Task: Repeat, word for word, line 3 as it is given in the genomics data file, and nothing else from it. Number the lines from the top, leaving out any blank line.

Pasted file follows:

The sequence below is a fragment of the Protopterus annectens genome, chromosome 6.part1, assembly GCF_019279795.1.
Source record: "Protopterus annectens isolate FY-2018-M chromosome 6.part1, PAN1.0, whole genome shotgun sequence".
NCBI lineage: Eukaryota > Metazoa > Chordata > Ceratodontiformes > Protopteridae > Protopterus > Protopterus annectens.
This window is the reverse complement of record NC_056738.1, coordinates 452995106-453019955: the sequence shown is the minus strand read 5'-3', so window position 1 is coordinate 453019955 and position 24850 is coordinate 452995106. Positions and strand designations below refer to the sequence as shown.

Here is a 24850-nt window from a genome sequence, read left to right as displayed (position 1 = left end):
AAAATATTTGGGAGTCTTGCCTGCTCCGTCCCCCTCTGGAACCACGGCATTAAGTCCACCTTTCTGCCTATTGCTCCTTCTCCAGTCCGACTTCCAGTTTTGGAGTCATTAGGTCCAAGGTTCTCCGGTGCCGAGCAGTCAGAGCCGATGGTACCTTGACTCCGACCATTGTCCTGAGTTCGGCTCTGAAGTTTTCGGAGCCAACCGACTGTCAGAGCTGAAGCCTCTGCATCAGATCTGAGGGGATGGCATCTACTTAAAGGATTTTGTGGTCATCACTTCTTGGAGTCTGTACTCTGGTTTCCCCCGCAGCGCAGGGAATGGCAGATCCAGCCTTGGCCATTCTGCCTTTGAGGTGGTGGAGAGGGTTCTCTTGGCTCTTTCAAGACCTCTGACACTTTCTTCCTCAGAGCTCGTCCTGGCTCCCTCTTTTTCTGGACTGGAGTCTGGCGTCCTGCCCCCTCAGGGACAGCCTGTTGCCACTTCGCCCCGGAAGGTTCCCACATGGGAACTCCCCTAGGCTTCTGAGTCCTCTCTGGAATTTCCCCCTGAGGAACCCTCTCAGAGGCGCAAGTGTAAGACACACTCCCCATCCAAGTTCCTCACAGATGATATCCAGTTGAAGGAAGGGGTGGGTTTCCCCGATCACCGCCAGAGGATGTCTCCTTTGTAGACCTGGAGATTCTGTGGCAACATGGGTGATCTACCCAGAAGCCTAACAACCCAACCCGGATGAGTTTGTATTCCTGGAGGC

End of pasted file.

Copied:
NCBI lineage: Eukaryota > Metazoa > Chordata > Ceratodontiformes > Protopteridae > Protopterus > Protopterus annectens.